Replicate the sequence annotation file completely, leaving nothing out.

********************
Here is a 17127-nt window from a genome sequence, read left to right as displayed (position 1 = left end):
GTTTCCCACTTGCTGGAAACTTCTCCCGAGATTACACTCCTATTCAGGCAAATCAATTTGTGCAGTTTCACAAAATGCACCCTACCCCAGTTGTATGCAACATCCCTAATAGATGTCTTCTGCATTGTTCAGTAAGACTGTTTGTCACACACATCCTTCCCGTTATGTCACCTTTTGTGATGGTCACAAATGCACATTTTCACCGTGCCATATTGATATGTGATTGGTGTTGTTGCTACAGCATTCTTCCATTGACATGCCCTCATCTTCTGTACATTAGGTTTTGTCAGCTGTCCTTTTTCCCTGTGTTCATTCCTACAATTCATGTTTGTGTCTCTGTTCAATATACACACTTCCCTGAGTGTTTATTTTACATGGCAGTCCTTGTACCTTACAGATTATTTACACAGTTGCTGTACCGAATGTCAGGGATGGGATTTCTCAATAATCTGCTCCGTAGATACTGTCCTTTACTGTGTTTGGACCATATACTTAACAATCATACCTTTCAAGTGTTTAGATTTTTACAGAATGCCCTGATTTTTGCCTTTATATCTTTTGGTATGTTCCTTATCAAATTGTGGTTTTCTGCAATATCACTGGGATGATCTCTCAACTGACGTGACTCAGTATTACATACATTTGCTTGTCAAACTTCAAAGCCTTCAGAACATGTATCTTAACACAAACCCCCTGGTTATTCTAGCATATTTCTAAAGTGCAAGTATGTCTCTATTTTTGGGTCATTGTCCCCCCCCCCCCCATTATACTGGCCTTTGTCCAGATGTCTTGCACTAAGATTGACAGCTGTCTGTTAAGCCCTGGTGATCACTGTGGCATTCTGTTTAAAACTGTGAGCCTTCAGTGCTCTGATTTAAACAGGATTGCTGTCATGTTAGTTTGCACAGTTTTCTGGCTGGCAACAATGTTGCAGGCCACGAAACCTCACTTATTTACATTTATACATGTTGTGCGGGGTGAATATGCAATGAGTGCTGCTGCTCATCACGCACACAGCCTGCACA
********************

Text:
Here is a 17127-nt window from a genome sequence, read left to right as displayed (position 1 = left end):
GTTTCCCACTTGCTGGAAACTTCTCCCGAGATTACACTCCTATTCAGGCAAATCAATTTGTGCAGTTTCACAAAATGCACCCTACCCCAGTTGTATGCAACATCCCTAATAGATGTCTTCTGCATTGTTCAGTAAGACTGTTTGTCACACACATCCTTCCCGTTATGTCACCTTTTGTGATGGTCACAAATGCACATTTTCACCGTGCCATATTGATATGTGATTGGTGTTGTTGCTACAGCATTCTTCCATTGACATGCCCTCATCTTCTGTACATTAGGTTTTGTCAGCTGTCCTTTTTCCCTGTGTTCATTCCTACAATTCATGTTTGTGTCTCTGTTCAATATACACACTTCCCTGAGTGTTTATTTTACATGGCAGTCCTTGTACCTTACAGATTATTTACACAGTTGCTGTACCGAATGTCAGGGATGGGATTTCTCAATAATCTGCTCCGTAGATACTGTCCTTTACTGTGTTTGGACCATATACTTAACAATCATACCTTTCAAGTGTTTAGATTTTTACAGAATGCCCTGATTTTTGCCTTTATATCTTTTGGTATGTTCCTTATCAAATTGTGGTTTTCTGCAATATCACTGGGATGATCTCTCAACTGACGTGACTCAGTATTACATACATTTGCTTGTCAAACTTCAAAGCCTTCAGAACATGTATCTTAACACAAACCCCCTGGTTATTCTAGCATATTTCTAAAGTGCAAGTATGTCTCTATTTTTGGGTCATTGTCCCCCCCCCCCCCATTATACTGGCCTTTGTCCAGATGTCTTGCACTAAGATTGACAGCTGTCTGTTAAGCCCTGGTGATCACTGTGGCATTCTGTTTAAAACTGTGAGCCTTCAGTGCTCTGATTTAAACAGGATTGCTGTCATGTTAGTTTGCACAGTTTTCTGGCTGGCAACAATGTTGCAGGCCACGAAACCTCACTTATTTACATTTATACATGTTGTGCGGGGTGAATATGCAATGAGTGCTGCTGCTCATCACGCACACAGCCTGCACA